• July: Parks Canada finds wreck of HMS Investigator (1848) on Banks Island in the Beaufort Sea.
  • July 22: Archaeologists using ground-penetrating radar announce discovery of an apparent new henge at Stonehenge in England.[17][18][19]
  • August: Stone point arrowheads are recovered from Sibudu Cave, South Africa, which date back 64,000 years. The arrowheads have traces of blood and a plant resin glue. This is the oldest known use of arrows.[20]
  • August: The Theban Desert Road Survey, a program led by Yale University, announces the discovery of an ancient Egyptian settlement along an ancient caravan route in the Western Desert. The settlement was a major administrative and economical center, estimated to have been in use from 1650 BC to 1550 BC.[21]
  • September: An 8th-century BC Moabite temple is discovered near the city of Madaba, Jordan. The temple contained around three hundred religious artifacts, including a figurine of the animal god Hadad. The artifacts will be displayed in the Jordan Archaeological Museum.[22]





  1. ^ "Digging into Shakespeare's later life at New Place, Stratford-upon-Avon". responsesource. 2010-03-10. Retrieved 2011-04-12. 
  2. ^  
  3. ^ Wilton, Jeremy (2011). "New dig at Shakespeare's birthplace". Four Shires. Retrieved 2011-04-12. 
  4. ^ "WTC sifting at Fresh Kills yields 10 more potential human remains". 2010-04-12. Retrieved 2011-04-12. 
  5. ^
  6. ^ "Archaeologist proves Neanderthals appeared in Britain 40,000 years earlier than first thought". Culture24. 2010-06-02. Retrieved 2010-11-30.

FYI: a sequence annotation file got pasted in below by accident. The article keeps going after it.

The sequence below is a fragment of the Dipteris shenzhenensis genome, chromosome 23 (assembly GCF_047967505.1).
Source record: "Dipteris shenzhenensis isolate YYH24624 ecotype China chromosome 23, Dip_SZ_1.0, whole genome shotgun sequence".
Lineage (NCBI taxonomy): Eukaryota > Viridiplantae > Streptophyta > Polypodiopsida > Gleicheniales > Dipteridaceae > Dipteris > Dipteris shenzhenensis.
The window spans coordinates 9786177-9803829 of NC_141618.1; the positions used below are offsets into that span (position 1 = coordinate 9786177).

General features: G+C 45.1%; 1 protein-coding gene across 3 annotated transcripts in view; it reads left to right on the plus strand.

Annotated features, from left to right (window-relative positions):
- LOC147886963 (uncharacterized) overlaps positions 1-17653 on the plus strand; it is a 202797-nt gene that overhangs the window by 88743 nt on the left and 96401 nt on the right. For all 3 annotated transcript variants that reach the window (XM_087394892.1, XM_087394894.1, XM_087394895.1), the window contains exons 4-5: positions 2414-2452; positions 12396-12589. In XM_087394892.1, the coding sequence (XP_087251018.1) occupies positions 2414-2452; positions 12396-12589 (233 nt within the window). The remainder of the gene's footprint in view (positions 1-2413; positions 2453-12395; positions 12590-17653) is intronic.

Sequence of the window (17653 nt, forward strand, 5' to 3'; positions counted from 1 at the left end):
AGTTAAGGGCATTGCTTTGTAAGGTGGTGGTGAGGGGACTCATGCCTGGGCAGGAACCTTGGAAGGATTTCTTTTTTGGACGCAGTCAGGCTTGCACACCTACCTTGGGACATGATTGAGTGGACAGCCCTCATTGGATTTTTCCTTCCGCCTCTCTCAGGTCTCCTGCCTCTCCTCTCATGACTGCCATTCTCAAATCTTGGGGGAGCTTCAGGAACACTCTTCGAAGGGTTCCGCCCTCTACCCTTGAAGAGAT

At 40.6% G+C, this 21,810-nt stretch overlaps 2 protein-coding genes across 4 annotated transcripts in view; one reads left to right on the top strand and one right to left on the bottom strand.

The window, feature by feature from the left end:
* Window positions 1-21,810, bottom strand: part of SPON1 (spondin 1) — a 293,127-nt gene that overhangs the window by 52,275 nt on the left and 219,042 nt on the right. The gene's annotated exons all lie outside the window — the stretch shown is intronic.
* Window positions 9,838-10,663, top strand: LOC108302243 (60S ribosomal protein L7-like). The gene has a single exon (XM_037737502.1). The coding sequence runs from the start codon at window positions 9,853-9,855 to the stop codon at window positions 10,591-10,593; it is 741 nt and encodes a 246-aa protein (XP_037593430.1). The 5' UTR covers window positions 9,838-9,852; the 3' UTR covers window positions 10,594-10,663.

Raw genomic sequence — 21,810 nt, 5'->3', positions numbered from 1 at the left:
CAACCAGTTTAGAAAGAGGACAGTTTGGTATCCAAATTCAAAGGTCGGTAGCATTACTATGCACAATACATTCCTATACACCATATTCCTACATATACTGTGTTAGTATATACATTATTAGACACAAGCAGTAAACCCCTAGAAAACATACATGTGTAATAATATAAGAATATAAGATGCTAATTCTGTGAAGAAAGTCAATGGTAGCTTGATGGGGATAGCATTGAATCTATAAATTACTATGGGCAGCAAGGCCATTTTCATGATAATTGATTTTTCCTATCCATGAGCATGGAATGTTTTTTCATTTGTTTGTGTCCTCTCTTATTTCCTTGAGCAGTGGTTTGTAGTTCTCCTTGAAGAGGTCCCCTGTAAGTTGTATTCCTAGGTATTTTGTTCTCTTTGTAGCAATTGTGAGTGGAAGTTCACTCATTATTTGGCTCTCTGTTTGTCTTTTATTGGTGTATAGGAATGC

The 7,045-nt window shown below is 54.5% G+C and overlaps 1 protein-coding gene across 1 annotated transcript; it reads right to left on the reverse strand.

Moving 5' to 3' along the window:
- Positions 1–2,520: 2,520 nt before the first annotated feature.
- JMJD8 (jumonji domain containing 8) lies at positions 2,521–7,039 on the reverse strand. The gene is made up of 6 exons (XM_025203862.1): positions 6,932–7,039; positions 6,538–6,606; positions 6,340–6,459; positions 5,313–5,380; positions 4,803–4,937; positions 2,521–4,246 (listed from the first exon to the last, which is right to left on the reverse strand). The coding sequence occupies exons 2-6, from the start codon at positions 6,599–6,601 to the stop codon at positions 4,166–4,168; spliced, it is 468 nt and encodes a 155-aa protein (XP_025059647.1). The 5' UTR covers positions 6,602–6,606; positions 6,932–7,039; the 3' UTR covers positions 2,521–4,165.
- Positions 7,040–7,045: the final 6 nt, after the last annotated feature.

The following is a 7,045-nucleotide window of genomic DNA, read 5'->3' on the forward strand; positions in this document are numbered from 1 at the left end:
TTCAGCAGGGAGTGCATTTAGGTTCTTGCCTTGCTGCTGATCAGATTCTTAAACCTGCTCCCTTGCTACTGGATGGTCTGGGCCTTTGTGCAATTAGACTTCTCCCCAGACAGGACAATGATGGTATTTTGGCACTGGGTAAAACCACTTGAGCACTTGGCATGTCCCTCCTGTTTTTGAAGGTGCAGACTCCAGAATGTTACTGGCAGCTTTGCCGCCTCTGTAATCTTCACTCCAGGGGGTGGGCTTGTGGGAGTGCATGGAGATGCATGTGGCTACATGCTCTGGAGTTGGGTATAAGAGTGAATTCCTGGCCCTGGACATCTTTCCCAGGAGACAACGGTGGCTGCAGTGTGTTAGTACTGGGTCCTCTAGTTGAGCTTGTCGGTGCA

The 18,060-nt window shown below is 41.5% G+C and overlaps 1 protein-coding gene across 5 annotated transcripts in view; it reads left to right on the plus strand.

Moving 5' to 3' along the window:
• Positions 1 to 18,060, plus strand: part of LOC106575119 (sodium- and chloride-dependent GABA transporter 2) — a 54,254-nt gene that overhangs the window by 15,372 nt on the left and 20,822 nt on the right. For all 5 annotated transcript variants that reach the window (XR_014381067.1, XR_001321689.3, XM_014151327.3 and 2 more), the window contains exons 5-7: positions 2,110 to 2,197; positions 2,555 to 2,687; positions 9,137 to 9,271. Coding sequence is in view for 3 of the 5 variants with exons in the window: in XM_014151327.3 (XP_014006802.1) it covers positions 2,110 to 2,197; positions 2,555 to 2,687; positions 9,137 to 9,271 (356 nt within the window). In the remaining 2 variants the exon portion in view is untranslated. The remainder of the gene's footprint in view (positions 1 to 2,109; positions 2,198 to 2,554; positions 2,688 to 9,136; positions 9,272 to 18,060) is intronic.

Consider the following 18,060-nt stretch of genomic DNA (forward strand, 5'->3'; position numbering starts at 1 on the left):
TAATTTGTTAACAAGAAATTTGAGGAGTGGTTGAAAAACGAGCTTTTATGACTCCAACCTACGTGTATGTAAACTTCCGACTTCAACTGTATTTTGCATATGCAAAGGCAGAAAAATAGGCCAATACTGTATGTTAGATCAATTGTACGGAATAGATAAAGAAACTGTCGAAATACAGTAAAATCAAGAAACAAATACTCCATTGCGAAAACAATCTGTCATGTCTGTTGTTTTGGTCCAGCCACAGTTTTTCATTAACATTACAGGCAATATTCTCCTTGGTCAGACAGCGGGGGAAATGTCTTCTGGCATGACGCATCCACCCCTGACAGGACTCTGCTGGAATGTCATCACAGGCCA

7. ^ Parfitt, Simon A. et al. (2010-07-08). "Early Pleistocene human occupation at the edge of the boreal zone in northwest Europe".  
  8. ^ "Stone Age remains are Britain's earliest house".  
  9. ^ McPherron, Shannon P. et al (2010). "Evidence for stone-tool-assisted consumption of animal tissues before 3.39 million years ago at Dikika, Ethiopia".  
  10. ^ "The Frome Hoard".  
  11. ^
  12. ^  
  13. ^ a b "What's Older Than the Pyramids and Smells Worse Than a Mummy?". Fox News. June 9, 2010. Archived from the original on 13 June 2010. Retrieved 8 July 2010. 
  14. ^ "Archaeologists Find Oldest Paintings of Apostles in Roman Catacombs". Fox News. June 22, 2010. Archived from the original on 26 June 2010. Retrieved 8 July 2010. 
  15. ^ "Egypt Announces Discovery of 4,300-Year-Old Tombs". Fox News. July 8, 2010. Archived from the original on 11 July 2010. Retrieved 8 July 2010. 
  16. ^
  17. ^ "Archaeologists unearth Neolithic henge at Stonehenge".  
  18. ^ "A new ‘henge’ discovered at Stonehenge".  
  19. ^ Kennedy, Maev (2010-07-22). "Stonehenge twin discovered stone's throw away". The Guardian (London). Archived from the original on 24 July 2010. Retrieved 2010-07-22. 
  20. ^ "BBC News - Oldest evidence of arrows found". BBC. 2010-08-26. Archived from the original on 26 August 2010. Retrieved 2010-08-26. 
  21. ^ "Ancient Roads Lead to Discovery in the Egyptian Desert".  
  22. ^
  23. ^ Hoyle, Ben (18 July 2009). "British Museum and BBC reveal history of world in 100 objects".  
  24. ^